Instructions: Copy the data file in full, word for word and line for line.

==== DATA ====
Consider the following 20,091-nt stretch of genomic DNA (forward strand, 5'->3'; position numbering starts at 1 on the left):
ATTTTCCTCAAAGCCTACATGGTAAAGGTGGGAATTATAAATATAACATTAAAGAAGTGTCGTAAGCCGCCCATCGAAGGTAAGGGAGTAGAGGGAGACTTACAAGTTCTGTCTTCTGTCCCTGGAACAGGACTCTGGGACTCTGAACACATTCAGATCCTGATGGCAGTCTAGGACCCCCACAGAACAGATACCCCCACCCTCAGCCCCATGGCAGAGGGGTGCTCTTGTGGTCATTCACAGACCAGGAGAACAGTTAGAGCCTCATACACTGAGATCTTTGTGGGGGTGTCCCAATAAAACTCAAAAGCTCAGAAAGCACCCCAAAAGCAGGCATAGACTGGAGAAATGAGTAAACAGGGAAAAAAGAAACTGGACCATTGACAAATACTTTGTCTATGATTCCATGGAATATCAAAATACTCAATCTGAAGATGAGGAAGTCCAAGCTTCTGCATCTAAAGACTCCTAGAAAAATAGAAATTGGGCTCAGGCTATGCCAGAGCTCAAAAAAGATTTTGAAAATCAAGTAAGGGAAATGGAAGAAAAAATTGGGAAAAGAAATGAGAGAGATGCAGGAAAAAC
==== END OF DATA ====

Consider the following 20,091-nt stretch of genomic DNA (forward strand, 5'->3'; position numbering starts at 1 on the left):
ATTTTCCTCAAAGCCTACATGGTAAAGGTGGGAATTATAAATATAACATTAAAGAAGTGTCGTAAGCCGCCCATCGAAGGTAAGGGAGTAGAGGGAGACTTACAAGTTCTGTCTTCTGTCCCTGGAACAGGACTCTGGGACTCTGAACACATTCAGATCCTGATGGCAGTCTAGGACCCCCACAGAACAGATACCCCCACCCTCAGCCCCATGGCAGAGGGGTGCTCTTGTGGTCATTCACAGACCAGGAGAACAGTTAGAGCCTCATACACTGAGATCTTTGTGGGGGTGTCCCAATAAAACTCAAAAGCTCAGAAAGCACCCCAAAAGCAGGCATAGACTGGAGAAATGAGTAAACAGGGAAAAAAGAAACTGGACCATTGACAAATACTTTGTCTATGATTCCATGGAATATCAAAATACTCAATCTGAAGATGAGGAAGTCCAAGCTTCTGCATCTAAAGACTCCTAGAAAAATAGAAATTGGGCTCAGGCTATGCCAGAGCTCAAAAAAGATTTTGAAAATCAAGTAAGGGAAATGGAAGAAAAAATTGGGAAAAGAAATGAGAGAGATGCAGGAAAAAC